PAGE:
When playing corporate politics finally lost its appeal, he set up his own venture suitably and simply called The Drench Company.

Developing totally new compounds are horrendously expensive, he admits, and traditionally that has been the domain of the multinationals. With many of these coming off patent it allowed smaller players to develop generic solutions and enter the largest segment of the animal health market. While prices may have diminished, application numbers have increased for a variety of reasons.

“Generic solutions are one route plus the ability to combine two to three elements into a new compound that is more powerful and more effective. Innovation is another where you can launch a product that was previously only available by oral administration but which you introduce via a more ‘user friendly’ pour on application.”

Even with these advances Murdoch says parasites clearly have the ability to outsmart mankind and achieving a 100% kill rate in a product is largely the stuff of dreams.

“Parasites evolve over time and what may have worked in one situation can decrease in efficiency as they build up resistance or mutate. Generally the current repertoire of compounds and treatments are working to provide the necessary tools for farmers to manage parasites and bacteria. Should the untoward happen it is up to people like me to find the solution and bring it to market.”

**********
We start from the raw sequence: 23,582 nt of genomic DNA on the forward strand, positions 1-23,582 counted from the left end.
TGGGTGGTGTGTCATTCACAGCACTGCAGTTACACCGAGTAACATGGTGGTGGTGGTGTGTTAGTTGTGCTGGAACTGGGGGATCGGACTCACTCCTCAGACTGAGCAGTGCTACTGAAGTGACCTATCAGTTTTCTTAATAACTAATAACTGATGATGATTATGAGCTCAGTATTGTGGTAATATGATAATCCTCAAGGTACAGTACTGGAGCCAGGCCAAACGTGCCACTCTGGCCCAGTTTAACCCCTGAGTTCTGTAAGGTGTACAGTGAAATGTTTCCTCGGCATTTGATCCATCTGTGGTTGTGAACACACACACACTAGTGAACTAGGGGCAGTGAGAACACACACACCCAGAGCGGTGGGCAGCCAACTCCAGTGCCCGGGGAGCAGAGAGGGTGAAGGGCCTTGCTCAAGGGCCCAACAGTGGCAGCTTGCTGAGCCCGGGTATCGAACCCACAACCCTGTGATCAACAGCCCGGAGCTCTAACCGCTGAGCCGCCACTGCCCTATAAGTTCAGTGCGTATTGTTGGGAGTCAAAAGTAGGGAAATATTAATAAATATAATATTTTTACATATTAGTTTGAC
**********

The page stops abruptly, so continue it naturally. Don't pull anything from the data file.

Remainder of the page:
Science and technology will continue to be twin forces that keep New Zealand as pest free as humanly possible.

Watch out for:
• Advanced techniques and technologies for improved surveillance, unwanted organism interception (e.g. sensor technology, pheromonal traps) and ways of speeding up threat identification and origin .

• Increasingly sophisticated statistical and modeling techniques based on large data sets of mixed origin with which to assess risk. Such work must be based on sound ecological understanding of types of organisms and their likely behaviours and impacts on New Zealand’s very unusual ecosystems.

• More socially-acceptable ways of fumigating, containing and eradicating new pests and diseases when they occur.

This story originally appeared in Primary magazine. Click here to subscribe.